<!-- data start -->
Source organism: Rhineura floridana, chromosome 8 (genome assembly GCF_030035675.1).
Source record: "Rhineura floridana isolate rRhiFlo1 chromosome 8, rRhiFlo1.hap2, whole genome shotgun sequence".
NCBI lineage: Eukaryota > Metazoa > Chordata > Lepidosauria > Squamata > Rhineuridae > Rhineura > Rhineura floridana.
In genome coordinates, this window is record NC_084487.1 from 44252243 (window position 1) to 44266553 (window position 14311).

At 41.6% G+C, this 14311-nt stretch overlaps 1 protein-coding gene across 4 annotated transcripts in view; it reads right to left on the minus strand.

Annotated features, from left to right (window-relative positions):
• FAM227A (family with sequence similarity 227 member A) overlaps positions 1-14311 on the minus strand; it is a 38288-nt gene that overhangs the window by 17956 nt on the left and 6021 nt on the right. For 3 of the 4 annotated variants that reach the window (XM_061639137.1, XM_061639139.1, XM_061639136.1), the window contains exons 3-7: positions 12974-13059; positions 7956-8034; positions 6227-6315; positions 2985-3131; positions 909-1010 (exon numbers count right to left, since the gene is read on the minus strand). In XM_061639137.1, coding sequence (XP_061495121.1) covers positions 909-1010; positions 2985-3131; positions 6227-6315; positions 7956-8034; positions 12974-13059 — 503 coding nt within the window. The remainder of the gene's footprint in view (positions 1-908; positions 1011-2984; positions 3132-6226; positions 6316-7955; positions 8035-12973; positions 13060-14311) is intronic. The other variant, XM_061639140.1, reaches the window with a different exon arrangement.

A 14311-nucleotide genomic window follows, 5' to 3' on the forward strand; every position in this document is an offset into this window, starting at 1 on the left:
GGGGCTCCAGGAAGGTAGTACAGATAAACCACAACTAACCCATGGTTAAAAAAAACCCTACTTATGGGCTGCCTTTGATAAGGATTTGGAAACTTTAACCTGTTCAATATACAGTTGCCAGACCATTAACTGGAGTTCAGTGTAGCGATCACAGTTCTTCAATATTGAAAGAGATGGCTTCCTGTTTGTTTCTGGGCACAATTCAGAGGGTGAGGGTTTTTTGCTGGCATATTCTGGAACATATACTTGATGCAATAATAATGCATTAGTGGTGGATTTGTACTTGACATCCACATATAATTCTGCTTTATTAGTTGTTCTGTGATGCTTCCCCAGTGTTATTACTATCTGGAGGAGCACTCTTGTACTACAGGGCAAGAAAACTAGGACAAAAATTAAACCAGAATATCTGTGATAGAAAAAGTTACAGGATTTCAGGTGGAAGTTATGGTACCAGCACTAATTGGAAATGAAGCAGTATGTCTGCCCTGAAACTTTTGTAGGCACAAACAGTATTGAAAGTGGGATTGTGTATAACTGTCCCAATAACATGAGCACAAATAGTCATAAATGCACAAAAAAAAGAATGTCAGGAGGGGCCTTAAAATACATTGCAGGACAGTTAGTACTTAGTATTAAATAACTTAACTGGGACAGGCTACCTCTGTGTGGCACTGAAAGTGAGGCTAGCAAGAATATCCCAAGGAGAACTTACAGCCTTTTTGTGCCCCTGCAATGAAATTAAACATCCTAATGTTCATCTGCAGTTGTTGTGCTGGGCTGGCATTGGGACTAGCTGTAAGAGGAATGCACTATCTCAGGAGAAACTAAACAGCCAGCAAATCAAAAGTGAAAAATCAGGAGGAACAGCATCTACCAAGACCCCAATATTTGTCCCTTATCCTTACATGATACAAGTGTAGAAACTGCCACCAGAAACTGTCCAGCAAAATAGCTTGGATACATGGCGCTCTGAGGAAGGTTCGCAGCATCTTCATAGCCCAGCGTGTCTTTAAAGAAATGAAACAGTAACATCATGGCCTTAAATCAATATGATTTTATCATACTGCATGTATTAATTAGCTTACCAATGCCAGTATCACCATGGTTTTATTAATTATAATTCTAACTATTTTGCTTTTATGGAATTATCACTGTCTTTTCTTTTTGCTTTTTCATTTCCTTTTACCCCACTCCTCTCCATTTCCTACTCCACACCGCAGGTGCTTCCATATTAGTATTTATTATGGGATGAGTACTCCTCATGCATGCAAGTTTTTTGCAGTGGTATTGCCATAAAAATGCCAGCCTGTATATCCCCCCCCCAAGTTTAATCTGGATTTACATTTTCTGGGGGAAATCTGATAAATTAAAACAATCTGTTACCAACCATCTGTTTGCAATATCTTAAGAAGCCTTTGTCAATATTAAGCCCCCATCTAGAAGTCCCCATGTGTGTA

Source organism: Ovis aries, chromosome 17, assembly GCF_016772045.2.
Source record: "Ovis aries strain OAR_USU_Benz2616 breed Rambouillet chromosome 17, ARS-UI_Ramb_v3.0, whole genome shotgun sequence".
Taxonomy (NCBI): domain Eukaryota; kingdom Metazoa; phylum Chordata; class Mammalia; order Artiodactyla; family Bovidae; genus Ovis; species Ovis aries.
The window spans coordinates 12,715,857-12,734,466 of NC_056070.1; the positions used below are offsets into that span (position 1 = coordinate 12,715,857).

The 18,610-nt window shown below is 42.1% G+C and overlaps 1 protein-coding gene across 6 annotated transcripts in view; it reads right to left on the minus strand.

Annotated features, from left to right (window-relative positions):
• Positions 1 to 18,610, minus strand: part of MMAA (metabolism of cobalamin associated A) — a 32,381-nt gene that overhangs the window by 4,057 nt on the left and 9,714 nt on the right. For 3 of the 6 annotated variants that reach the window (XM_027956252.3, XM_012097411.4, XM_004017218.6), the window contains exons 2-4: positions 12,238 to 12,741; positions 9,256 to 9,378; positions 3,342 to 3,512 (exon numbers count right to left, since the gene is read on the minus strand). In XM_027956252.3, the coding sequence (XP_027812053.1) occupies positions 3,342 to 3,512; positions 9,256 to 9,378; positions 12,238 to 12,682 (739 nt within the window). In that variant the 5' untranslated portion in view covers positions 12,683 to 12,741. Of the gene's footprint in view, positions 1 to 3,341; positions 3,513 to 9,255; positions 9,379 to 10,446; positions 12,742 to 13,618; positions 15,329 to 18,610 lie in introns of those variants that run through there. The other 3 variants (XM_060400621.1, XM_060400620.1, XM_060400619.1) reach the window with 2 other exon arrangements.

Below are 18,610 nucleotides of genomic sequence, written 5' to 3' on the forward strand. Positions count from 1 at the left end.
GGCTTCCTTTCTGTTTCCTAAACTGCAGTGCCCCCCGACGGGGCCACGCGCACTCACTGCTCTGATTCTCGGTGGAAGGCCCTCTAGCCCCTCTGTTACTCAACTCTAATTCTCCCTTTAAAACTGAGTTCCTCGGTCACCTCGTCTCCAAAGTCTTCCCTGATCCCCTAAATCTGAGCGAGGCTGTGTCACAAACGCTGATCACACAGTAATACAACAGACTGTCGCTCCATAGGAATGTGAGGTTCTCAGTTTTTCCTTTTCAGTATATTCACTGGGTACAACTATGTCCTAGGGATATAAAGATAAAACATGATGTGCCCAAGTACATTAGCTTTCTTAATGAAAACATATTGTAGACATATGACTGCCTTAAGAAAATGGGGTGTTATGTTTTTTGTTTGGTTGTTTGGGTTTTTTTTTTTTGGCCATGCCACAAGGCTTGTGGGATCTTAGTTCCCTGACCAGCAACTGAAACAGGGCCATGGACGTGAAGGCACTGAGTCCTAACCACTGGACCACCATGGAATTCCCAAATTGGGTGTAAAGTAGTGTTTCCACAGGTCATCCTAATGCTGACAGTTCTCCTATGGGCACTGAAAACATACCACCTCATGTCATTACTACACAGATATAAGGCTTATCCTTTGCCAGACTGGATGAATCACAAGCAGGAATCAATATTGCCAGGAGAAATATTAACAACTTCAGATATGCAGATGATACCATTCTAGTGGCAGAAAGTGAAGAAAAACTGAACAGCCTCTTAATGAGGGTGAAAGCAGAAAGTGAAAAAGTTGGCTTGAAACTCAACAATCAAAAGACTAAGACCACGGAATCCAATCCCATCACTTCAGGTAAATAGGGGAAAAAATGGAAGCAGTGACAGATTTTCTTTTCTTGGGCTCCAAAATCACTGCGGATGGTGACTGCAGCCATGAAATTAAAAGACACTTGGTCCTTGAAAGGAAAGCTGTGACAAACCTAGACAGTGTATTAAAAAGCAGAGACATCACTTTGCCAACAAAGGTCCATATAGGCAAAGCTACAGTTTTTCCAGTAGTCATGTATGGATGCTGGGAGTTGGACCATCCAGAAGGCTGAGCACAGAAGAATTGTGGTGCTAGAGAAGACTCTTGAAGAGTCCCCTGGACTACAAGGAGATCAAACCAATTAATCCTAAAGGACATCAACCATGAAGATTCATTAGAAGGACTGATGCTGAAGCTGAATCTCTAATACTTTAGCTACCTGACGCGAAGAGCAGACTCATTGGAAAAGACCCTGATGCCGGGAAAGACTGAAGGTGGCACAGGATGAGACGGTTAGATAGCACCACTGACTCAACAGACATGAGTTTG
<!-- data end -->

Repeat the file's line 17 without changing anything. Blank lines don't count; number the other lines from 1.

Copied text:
Below are 18,610 nucleotides of genomic sequence, written 5' to 3' on the forward strand. Positions count from 1 at the left end.